PRINCIPLES OF UNITY
The first principle of the new unity movement is that no one alive today is inspired or has a direct channel from God to speak or reveal divine truth.
The second principle is to extend trust to others, believing everyone sincerely wants to believe and do what is right and true.
The third principle is that unity can best be achieved within a framework of respectful conversation in which all views are enthusiastically welcomed.
The fourth principle and the new paradigm is that unity must be based upon mutual understanding rather than agreement. We can be united when we accept the above principles and are committed to understanding others points of view even if we remain in disagreement on specific teachings.
NEW PARADIGM FOR UNITY
This new paradigm is unity with the shared value and goal of mutual understanding rather than agreement with specific teachings beyond the following fundamental beliefs: the Bible is inspired by God; Jesus is the Christ the Son of God; Jesus died for the sins of the world; and Jesus rose bodily from the dead.
BENEFITS OF THE PROCESS
The process of working toward unity is a worthwhile end in itself because of the following benefits:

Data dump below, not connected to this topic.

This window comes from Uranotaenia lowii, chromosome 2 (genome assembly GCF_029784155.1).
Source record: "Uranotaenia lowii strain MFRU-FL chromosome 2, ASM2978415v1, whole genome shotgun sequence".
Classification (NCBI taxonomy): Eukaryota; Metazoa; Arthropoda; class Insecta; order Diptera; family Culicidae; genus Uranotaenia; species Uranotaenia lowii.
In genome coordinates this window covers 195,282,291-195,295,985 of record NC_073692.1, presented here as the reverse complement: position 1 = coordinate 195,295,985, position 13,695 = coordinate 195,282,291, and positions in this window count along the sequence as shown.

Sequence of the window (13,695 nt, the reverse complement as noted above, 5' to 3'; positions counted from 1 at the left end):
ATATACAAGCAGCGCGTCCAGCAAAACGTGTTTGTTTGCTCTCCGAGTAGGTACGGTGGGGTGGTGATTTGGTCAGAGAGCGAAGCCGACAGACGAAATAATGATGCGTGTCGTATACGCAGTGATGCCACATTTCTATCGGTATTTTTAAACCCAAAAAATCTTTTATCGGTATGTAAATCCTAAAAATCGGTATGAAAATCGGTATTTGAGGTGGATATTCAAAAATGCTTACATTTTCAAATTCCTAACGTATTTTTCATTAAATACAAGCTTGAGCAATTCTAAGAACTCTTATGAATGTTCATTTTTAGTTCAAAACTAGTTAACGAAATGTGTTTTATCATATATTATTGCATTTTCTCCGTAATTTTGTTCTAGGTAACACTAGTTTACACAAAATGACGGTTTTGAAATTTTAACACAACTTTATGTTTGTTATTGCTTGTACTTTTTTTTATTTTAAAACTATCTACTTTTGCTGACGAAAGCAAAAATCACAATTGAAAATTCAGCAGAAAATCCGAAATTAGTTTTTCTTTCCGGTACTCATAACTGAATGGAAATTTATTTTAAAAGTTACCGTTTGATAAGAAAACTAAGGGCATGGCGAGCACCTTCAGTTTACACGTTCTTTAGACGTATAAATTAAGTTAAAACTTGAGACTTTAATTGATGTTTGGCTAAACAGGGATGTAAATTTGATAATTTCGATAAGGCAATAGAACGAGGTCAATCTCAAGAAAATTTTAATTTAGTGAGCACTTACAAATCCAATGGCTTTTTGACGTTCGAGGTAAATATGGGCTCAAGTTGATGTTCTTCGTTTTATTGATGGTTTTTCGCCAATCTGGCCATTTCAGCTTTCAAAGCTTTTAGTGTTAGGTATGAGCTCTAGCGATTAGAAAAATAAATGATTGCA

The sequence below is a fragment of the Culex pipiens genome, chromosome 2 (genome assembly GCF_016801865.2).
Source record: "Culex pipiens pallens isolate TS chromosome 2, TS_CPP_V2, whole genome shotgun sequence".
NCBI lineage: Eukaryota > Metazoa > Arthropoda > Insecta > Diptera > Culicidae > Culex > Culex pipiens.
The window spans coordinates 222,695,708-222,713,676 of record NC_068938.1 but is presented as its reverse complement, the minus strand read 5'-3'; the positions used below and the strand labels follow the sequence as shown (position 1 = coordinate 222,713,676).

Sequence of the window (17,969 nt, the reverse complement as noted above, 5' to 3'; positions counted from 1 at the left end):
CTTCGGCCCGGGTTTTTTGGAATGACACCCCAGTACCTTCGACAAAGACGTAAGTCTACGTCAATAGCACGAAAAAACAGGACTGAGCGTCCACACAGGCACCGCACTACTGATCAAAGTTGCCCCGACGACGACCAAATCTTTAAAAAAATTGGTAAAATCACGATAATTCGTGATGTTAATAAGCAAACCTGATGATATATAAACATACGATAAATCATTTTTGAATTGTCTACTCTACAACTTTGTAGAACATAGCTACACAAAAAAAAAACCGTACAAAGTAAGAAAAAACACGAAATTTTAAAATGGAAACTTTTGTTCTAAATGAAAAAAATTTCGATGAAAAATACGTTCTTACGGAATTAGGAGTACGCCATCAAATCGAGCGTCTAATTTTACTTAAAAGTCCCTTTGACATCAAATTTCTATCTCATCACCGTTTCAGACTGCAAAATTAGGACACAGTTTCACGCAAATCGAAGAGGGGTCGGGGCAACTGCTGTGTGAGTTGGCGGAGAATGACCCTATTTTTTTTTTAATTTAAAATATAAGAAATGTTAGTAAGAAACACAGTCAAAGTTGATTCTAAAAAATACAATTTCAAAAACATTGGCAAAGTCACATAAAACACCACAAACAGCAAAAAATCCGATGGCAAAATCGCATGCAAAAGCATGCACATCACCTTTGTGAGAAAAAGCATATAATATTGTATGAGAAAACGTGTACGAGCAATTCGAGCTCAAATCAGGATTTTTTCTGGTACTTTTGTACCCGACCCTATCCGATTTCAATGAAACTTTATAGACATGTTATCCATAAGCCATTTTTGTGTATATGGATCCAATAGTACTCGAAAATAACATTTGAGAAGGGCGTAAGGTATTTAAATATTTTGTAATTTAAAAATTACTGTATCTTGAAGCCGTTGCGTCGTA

1. Bringing people together from different denominations.
2. Stimulating in-depth Bible study.
3. Encouraging respectful conversation in all relationships.
4. Fostering acceptance of the sincerity of others in their spiritual journey.
5. Attracting others to the Christian message, who may not yet identify as Christians.
The process is a grass-roots movement in local churches and meeting places in which a speaker is invited from each identified faith perspective or denomination. The presentation or lesson may be to outline the special contribution(
The presentation is then followed by small group discussions in which participants are encouraged to express agreement or disagreement, with Scripture to support their views as much as possible.
A trained moderator in each small group facilitates discussion, reminds members of discussion guidelines as needed, and maintains safety and respect within the small group.
1. No dominating. Keep comments brief. Over-talking can be interpreted as aggression or a need to control and dominate.
2. No name-calling, negative innuendo, sarcastic put-down’s or threats of any kind.
3. Before responding to passionate views, try sincerely reflecting others views with whom you disagree.
4. Keep your voice volume normal and avoid shouting, yelling, pointing, or pounding your fist.
5. Ask others what they are saying rather than tell them what they are saying. Don’t put words in others mouths.
6. Avoid directing anger toward others, especially those with whom you disagree.
Small-group moderator training is offered free of charge to local churches and can be arranged by contacting the author of this article at firstname.lastname@example.org
About the Author/Trainer: